It came to pass by the sound of crushed glass

Gotta leave it alone, ’cause it’s written in stone

Taking Russian, taking Greek

Meditating on the beach

I guess

Every day keep getting dressed

Tonight’s the night you’re gonna say yes

No way, no way

And when you told me that you couldn’t fall in love

I took that to mean you need a little shove

Painting pictures, watching birds

Filling diaries with words

It’s true…


This song came from a band edict of the spring, when everyone agreed we should do more dance-ish songs. For weeks, I’d had “I Wish” by Stevie Wonder in my head, particularly that fantastic beginning riff, and started crazypantsing on the bass one night. Of course, since I’m me, what came out sounded way more like Steely Dan, but there are worse crimes.

I wanted the vocal line to sound like this completely random song from The Stranglers’ 1983 album “Feline”, called Paradise, and of course, it doesn’t really sound like that either. It’s a good thing it’s hard to copy the feeling of other songs, or else you’d end your quest for the grail early.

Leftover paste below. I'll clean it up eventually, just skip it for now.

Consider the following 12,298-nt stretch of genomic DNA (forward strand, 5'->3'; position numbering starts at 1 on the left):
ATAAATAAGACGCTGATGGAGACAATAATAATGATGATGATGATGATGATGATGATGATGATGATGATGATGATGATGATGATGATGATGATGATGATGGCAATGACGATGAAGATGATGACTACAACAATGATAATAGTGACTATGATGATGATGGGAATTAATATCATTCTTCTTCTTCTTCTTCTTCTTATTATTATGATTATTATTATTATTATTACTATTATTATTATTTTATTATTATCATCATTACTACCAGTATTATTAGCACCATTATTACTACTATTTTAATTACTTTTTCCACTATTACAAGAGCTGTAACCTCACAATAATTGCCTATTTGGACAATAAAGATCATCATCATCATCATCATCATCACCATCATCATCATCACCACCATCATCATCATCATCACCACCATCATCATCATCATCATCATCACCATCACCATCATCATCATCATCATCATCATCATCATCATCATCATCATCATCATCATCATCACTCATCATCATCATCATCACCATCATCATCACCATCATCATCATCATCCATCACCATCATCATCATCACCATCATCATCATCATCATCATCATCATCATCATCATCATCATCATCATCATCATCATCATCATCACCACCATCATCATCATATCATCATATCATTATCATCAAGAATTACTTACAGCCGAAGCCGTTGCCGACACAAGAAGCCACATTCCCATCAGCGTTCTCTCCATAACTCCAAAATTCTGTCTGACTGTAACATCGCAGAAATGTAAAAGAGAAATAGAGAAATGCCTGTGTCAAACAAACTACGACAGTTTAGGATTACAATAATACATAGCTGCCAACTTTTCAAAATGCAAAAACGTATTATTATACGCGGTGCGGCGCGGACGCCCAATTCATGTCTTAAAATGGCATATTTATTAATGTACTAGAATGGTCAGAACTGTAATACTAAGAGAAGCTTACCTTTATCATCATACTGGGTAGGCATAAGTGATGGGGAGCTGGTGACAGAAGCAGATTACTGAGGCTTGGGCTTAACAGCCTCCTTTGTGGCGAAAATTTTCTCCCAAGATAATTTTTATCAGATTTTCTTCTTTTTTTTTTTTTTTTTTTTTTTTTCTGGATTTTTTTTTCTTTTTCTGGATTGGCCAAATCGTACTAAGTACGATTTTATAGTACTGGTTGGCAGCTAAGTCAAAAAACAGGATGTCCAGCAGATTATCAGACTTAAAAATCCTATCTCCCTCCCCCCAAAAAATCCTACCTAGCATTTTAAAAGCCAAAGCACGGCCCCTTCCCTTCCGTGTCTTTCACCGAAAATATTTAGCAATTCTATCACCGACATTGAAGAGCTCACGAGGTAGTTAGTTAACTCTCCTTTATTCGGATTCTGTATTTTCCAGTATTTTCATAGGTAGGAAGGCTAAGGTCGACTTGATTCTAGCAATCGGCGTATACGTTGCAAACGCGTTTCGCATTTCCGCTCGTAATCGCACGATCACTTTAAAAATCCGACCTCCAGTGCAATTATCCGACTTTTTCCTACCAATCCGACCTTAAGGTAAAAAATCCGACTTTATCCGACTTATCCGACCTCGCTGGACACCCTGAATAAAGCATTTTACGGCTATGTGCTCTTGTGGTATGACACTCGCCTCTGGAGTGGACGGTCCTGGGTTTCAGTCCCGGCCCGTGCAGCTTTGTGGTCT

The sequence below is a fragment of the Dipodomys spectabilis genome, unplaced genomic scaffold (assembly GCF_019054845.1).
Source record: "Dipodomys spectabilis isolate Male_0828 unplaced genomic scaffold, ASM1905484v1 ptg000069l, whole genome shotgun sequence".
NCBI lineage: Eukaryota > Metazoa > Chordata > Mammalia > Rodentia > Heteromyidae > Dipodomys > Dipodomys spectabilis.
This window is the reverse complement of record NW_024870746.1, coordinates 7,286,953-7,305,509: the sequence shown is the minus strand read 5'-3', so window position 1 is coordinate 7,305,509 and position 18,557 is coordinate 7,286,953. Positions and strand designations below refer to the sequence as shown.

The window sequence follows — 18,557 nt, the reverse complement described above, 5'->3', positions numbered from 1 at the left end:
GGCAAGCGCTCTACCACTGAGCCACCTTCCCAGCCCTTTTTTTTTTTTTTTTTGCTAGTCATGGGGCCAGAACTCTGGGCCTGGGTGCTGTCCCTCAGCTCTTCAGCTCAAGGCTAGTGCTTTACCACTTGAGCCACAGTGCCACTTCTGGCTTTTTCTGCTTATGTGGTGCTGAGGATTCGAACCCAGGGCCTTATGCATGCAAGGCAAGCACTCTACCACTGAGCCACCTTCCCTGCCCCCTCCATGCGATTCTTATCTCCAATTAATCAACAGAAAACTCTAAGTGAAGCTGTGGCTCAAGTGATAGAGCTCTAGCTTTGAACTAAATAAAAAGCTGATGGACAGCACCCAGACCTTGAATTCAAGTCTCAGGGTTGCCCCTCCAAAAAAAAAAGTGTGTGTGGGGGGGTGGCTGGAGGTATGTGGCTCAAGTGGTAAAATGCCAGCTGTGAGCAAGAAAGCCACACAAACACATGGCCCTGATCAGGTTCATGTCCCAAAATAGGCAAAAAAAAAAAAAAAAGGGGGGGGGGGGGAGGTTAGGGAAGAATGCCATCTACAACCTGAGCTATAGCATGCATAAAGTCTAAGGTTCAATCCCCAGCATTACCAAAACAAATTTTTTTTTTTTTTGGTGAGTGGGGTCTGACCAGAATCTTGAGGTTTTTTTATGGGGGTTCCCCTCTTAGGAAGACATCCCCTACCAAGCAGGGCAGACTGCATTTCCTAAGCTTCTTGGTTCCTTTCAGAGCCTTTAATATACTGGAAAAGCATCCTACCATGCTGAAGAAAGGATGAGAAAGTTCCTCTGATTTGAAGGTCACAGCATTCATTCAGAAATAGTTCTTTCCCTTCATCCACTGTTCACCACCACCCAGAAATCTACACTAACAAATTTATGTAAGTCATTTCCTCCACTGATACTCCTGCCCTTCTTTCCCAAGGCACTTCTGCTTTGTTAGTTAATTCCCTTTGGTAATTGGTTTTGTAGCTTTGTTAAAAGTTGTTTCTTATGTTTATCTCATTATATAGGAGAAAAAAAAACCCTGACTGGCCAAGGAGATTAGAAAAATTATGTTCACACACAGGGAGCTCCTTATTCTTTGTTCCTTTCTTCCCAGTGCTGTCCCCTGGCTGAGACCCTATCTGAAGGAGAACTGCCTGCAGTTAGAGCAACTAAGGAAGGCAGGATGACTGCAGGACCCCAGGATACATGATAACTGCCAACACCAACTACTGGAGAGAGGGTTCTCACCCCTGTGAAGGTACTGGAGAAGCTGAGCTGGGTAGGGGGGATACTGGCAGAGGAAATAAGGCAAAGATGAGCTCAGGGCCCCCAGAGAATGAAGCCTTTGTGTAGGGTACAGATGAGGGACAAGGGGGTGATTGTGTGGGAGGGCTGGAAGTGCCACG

The verse is about those days you had when you were so seriously in “love”, so smitten by the romantic ideal of another person you needed to invent things to do with your day so you wouldn’t obsess over it. I borrowed a lot of stuff I actually do now (birdwatching, meditation) which is pretty ironic, given how unfathomably boring that would have seemed to me at 23.

The chorus tries to shake that dynamic a little by realizing the object of your desire is married, and he/she is never, ever going to leave the marriage. They might talk a good game, they may make nominal plans, but when push comes to shove, they will never act on it. It’s vaguely based on an experience I had 12 years ago, although the “crushed glass” of the Jewish ceremony is something I threw in there because I liked how it sounded.